As Google, Uber, Amazon and Tesla work to transform transportation, there’s an important task that should be taken up by civil engineers: better informing the public about the risks. The tech powerhouses are preoccupied with errands such as banishing the headaches of commuting, eliminating automobile crashes and rendering obsolete driving with hands on steering wheels and feet on pedals. Many jobs involving driving are going to disappear, but much good can come of these innovations, including improved safety.
Look at what Tesla is doing: proposing an unproven system involving narrower-than-usual tunnels through which magnetically supported “skates” will carry urban commuters to and from jobs and airports. To do it, Tesla is seeking permits to tunnel in the Chicago area and other places with its own tunnel-boring machine.
Although the tech giants no longer enjoy the esteem they once commanded before the realities of hacking and manipulation became national issues, these companies employ engineers and have vast resources that include lobbying and public relations. Because of the power and influence of these companies, independent engineering companies and engineers must serve as the honest brokers of information in explaining the safety aspects and risks of the new systems.
What bothered me was the facile way John Krafcik, CEO of Waymo (owned by Google’s parent) answered questions about safety put to him at the recent National Governors Association meeting in New Mexico. The interviewer gingerly broached the topic of accidents in the testing of autonomous vehicles, including the well-publicized pedestrian death in Arizona in March, when an Uber pilot-program car struck a woman crossing a dark road at night. Krafcik said that you have to be sensitive to the real losses people suffer in accidents such as these. But, he added, achieving the bigger picture—eliminating the roughly 35,000 annual auto fatalities, largely due to driver error—means not being deterred by the “bumps in the road” to accident-free driving.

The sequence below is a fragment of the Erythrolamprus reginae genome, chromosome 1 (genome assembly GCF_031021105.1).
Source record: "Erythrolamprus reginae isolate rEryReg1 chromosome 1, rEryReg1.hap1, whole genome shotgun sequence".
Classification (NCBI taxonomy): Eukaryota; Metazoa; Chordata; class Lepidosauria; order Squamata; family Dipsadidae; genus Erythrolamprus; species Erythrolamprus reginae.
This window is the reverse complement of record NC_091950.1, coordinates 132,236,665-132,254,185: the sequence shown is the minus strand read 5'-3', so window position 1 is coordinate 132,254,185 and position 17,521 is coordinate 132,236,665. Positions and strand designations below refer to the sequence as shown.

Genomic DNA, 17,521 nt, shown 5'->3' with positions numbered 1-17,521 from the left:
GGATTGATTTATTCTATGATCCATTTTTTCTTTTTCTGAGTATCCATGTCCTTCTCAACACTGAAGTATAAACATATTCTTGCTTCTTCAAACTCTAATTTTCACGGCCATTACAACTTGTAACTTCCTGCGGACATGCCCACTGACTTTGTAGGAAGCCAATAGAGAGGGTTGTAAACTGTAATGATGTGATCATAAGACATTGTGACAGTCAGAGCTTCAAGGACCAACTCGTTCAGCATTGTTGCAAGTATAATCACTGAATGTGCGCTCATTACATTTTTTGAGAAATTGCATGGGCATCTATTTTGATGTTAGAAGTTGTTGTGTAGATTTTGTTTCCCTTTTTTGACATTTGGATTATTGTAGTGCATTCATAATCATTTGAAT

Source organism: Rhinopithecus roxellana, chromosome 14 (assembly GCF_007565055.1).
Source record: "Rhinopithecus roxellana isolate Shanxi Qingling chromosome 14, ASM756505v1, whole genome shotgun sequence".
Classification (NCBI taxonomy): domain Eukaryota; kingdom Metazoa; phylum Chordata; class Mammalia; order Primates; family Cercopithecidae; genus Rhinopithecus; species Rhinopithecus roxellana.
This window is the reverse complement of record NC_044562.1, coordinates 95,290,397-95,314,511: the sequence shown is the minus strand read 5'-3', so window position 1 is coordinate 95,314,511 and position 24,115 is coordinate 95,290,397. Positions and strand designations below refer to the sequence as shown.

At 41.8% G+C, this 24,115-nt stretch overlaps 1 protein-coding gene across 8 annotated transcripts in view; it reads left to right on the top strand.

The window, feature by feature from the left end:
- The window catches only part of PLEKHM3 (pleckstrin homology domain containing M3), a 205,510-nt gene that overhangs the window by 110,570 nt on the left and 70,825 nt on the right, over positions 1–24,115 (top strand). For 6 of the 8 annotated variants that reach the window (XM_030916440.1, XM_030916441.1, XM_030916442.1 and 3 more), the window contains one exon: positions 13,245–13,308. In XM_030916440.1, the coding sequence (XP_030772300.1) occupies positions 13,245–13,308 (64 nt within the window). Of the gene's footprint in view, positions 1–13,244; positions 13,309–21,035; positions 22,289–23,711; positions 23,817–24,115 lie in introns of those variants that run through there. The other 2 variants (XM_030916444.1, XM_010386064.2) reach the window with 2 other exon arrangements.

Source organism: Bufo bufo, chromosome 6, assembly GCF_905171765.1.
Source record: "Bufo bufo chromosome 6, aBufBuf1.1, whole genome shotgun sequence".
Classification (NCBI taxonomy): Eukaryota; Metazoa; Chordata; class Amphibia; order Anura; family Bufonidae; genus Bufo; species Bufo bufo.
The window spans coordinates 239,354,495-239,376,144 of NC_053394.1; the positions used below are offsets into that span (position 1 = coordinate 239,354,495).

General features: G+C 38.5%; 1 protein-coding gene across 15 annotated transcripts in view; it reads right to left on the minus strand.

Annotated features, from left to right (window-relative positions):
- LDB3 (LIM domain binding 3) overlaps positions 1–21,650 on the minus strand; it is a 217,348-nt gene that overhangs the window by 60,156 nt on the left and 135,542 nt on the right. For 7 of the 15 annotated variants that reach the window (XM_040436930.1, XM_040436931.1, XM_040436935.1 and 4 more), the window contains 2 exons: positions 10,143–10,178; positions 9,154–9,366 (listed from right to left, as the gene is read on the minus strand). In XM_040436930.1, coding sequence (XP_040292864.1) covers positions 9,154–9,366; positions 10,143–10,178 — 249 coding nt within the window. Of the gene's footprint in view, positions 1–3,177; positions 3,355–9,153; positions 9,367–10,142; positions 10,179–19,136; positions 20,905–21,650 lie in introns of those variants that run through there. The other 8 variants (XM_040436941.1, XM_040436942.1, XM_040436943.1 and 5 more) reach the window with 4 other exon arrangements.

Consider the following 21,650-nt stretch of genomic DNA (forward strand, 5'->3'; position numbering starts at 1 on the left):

Krafcik was basically putting a fresh coat of paint on an old, rarely spoken platitude: People must get killed en route to a better, safer transportation system.
This sentiment is similar to the some-may-be-sacrificed suggestion of the National Academy of Sciences, Engineering and Medicine. An academy committee in June stated that federal regulators were too slow in writing needed regulations for drone commerce. According to the committee, the public accepts the “background risk” of accidents on U.S. roads every day; delaying drone commerce through excessive risk aversion cheats the public of the life-saving potential of delivery drones and other benefits.
Here is where engineers need to help: They should pull back the curtain on the safety calculations and claims being made by these powerful technology companies. The engineers must explain risk-based decision-making and the reasons for performance-based standards. They need to give people numbers everyone can understand. They need to raise the public IQ so that the inevitable accidents aren’t blown off as “bumps,” nor taken as reasons to abandon innovations.
Granted, engineering has always used deadly accidents to refine its designs and thinking about risks. In this case, the public needs more details about the steps to the transportation Shangri-la of Autonomous Vehicles before so much infrastructure and equipment is manufactured that the cost of adjustments is huge—such as with positive train control.
Compare the current situation to when the automobile industry was required to install three-point seat belts. What if state regulators had recognized the need in the 1950s instead of taking until the late 1960s and early 1970s to force installation of the belts?
All I’m asking is for an honest public discussion of the cost, risks and benefits of the shift to autonomous transportation systems. It’s too important to leave to the tech giants and government regulators eager to see the new technologies take root.
This location of the Uber test car accident was originally published as New Mexico but it took place in Arizona. The article was corrected Aug. 8th.
ENR Deputy Editor Richard Korman is currently a part-time fellow at the McGraw Center for Business & Financial Journalism at the City University of New York Graduate School of Journalism.
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